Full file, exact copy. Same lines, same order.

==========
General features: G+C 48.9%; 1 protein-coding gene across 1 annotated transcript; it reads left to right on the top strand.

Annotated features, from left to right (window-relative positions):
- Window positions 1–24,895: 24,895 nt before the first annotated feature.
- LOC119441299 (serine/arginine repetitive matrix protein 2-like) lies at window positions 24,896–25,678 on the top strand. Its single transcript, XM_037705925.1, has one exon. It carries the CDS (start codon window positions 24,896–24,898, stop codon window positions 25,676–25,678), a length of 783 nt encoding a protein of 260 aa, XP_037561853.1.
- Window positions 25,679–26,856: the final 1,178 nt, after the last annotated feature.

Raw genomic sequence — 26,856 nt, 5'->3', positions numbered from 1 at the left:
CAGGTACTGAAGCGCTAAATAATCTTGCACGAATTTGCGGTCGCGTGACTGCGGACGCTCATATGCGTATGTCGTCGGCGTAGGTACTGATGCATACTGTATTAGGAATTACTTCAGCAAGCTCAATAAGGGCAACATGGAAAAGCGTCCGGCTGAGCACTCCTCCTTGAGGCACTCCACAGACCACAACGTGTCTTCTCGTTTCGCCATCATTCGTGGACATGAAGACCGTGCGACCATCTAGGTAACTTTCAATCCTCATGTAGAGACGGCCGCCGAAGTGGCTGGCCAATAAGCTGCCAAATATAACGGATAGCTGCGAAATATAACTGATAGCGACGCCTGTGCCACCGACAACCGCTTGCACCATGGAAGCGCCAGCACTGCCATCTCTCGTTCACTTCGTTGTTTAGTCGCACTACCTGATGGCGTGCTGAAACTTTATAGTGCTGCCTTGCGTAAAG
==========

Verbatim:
General features: G+C 48.9%; 1 protein-coding gene across 1 annotated transcript; it reads left to right on the top strand.

Annotated features, from left to right (window-relative positions):
- Window positions 1–24,895: 24,895 nt before the first annotated feature.
- LOC119441299 (serine/arginine repetitive matrix protein 2-like) lies at window positions 24,896–25,678 on the top strand. Its single transcript, XM_037705925.1, has one exon. It carries the CDS (start codon window positions 24,896–24,898, stop codon window positions 25,676–25,678), a length of 783 nt encoding a protein of 260 aa, XP_037561853.1.
- Window positions 25,679–26,856: the final 1,178 nt, after the last annotated feature.

Raw genomic sequence — 26,856 nt, 5'->3', positions numbered from 1 at the left:
CAGGTACTGAAGCGCTAAATAATCTTGCACGAATTTGCGGTCGCGTGACTGCGGACGCTCATATGCGTATGTCGTCGGCGTAGGTACTGATGCATACTGTATTAGGAATTACTTCAGCAAGCTCAATAAGGGCAACATGGAAAAGCGTCCGGCTGAGCACTCCTCCTTGAGGCACTCCACAGACCACAACGTGTCTTCTCGTTTCGCCATCATTCGTGGACATGAAGACCGTGCGACCATCTAGGTAACTTTCAATCCTCATGTAGAGACGGCCGCCGAAGTGGCTGGCCAATAAGCTGCCAAATATAACGGATAGCTGCGAAATATAACTGATAGCGACGCCTGTGCCACCGACAACCGCTTGCACCATGGAAGCGCCAGCACTGCCATCTCTCGTTCACTTCGTTGTTTAGTCGCACTACCTGATGGCGTGCTGAAACTTTATAGTGCTGCCTTGCGTAAAG